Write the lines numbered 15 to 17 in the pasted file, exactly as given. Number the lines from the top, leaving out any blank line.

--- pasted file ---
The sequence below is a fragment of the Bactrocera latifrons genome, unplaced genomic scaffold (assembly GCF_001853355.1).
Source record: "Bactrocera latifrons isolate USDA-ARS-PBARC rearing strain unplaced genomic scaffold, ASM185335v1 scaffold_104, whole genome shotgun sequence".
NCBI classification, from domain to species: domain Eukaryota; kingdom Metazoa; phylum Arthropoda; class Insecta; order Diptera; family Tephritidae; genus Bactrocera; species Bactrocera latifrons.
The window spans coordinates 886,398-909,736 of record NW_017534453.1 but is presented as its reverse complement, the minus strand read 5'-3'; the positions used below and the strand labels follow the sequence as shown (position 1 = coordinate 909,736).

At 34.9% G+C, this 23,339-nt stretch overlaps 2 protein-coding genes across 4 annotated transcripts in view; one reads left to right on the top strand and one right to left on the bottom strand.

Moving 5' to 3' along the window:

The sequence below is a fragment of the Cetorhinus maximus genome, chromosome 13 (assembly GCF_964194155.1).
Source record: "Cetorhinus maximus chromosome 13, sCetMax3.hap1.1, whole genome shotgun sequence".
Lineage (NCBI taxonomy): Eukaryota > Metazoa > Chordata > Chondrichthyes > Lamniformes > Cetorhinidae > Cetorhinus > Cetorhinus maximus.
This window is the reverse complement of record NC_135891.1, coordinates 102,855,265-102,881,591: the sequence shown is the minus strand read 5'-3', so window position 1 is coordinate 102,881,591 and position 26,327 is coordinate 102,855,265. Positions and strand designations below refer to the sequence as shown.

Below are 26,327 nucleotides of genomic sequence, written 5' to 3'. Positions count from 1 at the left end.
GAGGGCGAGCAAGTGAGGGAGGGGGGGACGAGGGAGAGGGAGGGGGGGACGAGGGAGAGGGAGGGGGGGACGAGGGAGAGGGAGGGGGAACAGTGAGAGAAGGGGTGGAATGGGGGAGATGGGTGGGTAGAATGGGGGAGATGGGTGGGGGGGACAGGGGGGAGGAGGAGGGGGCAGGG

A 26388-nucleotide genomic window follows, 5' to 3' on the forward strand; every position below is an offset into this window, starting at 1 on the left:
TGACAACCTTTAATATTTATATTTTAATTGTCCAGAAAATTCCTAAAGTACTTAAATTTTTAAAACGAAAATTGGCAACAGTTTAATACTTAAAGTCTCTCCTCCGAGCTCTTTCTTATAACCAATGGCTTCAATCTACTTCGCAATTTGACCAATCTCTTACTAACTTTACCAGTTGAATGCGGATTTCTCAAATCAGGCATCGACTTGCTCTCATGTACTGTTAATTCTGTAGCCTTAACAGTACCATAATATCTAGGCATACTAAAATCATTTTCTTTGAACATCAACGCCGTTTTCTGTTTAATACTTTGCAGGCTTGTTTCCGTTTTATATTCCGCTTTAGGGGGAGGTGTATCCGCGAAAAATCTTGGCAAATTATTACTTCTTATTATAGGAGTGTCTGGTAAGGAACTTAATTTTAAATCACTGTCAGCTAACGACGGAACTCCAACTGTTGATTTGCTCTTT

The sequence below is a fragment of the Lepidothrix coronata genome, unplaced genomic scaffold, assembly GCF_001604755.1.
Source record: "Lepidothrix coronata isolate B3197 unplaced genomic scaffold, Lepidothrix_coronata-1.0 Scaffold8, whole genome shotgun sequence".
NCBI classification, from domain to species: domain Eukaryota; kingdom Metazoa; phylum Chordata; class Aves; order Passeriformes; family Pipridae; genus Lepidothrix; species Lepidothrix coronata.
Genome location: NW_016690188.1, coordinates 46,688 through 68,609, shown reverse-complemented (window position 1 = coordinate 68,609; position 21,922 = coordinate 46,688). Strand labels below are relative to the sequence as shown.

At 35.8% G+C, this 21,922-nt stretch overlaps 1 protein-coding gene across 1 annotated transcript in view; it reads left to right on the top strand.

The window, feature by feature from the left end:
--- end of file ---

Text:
The sequence below is a fragment of the Lepidothrix coronata genome, unplaced genomic scaffold, assembly GCF_001604755.1.
Source record: "Lepidothrix coronata isolate B3197 unplaced genomic scaffold, Lepidothrix_coronata-1.0 Scaffold8, whole genome shotgun sequence".
NCBI classification, from domain to species: domain Eukaryota; kingdom Metazoa; phylum Chordata; class Aves; order Passeriformes; family Pipridae; genus Lepidothrix; species Lepidothrix coronata.